The ATSDR determined that TCE had contaminated the water at the Hadnot Point treatment plant. Other derivative chemical compounds were also detected, including vinyl chloride and trans-1,2-DCE (t-1,2-dichloroethylene). Vinyl chloride has links to multiple myeloma, liver cancer, and other forms of cancer. Contamination was traced to industrial spills, improper waste disposal sites, and leaking underground storage tanks.

Benzene

Benzene is an organic carbon-rich chemical compound created naturally within crude oil deposits. It also is used in the production of resins, plastics, nylon, and other synthetic fibers, as well as some forms of rubber. It may also be present in certain pesticides, detergents, and dyes. Significant exposure is linked to leukemia and other blood cancers or blood disorders.

What Evidence Is Needed to Establish My Disease Was Caused by Toxic Chemicals at Camp Lejeune?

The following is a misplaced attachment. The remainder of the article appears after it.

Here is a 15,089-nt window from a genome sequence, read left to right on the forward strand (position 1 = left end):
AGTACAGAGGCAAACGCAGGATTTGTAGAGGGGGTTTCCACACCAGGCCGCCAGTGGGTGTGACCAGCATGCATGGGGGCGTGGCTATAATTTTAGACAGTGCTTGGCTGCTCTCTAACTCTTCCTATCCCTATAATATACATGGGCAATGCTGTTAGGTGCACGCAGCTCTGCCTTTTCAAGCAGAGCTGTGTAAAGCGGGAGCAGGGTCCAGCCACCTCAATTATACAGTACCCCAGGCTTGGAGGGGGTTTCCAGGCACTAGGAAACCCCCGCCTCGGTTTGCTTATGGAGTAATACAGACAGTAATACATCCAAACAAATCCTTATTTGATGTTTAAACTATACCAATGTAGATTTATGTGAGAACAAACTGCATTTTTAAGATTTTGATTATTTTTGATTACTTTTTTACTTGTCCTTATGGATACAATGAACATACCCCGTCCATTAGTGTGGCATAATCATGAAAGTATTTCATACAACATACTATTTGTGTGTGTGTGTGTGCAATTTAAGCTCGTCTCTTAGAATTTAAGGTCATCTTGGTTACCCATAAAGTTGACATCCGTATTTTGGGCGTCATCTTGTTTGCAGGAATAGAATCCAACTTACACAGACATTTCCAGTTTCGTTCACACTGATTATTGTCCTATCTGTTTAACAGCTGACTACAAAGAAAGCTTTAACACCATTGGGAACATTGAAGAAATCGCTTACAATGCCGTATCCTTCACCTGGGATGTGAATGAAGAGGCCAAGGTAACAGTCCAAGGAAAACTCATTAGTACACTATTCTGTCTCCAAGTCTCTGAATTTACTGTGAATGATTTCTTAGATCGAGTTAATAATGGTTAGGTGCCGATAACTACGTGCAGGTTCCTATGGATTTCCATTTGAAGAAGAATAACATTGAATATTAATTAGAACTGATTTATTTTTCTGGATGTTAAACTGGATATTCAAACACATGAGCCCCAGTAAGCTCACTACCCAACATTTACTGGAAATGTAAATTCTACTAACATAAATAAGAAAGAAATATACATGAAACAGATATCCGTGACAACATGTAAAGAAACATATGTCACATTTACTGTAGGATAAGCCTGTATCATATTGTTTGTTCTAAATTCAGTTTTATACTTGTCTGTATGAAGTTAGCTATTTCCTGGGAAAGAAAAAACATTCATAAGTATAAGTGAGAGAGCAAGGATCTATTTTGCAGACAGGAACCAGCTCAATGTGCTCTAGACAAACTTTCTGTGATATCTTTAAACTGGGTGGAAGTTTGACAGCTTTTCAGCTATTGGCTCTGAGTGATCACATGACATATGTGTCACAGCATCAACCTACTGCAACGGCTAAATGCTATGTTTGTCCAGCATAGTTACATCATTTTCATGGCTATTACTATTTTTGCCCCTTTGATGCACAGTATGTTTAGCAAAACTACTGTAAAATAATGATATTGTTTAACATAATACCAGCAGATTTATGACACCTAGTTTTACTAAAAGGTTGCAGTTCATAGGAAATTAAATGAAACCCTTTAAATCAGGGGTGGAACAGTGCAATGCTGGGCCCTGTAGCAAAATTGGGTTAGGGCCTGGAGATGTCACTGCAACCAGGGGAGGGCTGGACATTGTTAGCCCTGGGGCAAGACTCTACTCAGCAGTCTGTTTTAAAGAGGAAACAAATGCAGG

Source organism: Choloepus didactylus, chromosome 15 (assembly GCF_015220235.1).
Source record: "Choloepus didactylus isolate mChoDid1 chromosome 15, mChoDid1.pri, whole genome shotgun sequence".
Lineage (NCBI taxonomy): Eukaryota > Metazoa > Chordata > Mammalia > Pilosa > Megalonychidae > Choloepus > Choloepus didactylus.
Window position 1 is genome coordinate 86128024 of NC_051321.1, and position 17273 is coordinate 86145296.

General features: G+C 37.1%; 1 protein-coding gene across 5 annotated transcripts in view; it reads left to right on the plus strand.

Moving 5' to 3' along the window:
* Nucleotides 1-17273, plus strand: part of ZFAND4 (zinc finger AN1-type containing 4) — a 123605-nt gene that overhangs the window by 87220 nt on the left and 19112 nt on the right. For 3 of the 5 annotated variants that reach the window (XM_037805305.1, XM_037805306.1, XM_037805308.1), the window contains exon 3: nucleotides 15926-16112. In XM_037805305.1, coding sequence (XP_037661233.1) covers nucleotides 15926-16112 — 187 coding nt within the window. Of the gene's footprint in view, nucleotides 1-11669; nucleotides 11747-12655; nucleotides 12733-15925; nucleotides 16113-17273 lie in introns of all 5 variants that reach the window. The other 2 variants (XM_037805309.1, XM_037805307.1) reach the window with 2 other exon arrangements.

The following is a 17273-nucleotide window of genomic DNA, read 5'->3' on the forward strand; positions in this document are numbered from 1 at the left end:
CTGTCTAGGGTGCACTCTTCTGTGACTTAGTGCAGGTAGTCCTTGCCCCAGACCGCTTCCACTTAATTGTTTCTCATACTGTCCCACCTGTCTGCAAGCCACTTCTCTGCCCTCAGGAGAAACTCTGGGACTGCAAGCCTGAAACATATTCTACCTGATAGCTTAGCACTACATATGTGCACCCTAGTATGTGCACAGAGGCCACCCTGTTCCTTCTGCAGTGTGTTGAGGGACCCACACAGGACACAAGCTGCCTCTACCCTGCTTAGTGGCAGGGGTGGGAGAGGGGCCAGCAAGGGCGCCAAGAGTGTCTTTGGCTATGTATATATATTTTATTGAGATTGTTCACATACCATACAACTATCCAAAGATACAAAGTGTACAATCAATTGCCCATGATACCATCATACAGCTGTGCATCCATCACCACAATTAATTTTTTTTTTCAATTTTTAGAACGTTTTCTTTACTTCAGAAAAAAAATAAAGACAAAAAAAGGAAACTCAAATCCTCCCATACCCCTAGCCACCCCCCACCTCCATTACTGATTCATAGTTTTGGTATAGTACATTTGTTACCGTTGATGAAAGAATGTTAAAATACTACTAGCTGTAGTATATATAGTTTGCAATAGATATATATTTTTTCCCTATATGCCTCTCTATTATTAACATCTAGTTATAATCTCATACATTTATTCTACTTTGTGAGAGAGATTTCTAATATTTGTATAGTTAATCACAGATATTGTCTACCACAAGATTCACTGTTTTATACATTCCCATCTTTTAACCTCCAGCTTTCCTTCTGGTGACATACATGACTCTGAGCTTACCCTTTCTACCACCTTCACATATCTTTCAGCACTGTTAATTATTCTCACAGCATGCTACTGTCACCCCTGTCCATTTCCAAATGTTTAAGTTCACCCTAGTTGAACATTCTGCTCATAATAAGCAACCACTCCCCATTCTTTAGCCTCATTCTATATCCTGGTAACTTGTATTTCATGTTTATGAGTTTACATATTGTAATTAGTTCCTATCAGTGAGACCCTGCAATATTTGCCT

Research from the ATSDR, the VA, the EPA, and other governmental organizations has determined a strong link between the use of water supplies at Camp Lejeune and subsequent cancers and other serious conditions. 

Nevertheless, individuals seeking remedy for their ailment must be capable of producing “evidence showing that the relationship between exposure to the water at Camp Lejeune and the harm is: (A) sufficient to conclude that a causal relationship exists; or (B) sufficient to conclude that a causal relationship is at least as likely as not,” according to the wording of the PACT Act.

Valuable evidence that can be produced to strengthen your claim includes:

  • Service records and other documentation proving the presence of yourself or a service member or family member at Camp Lejeune at the applicable dates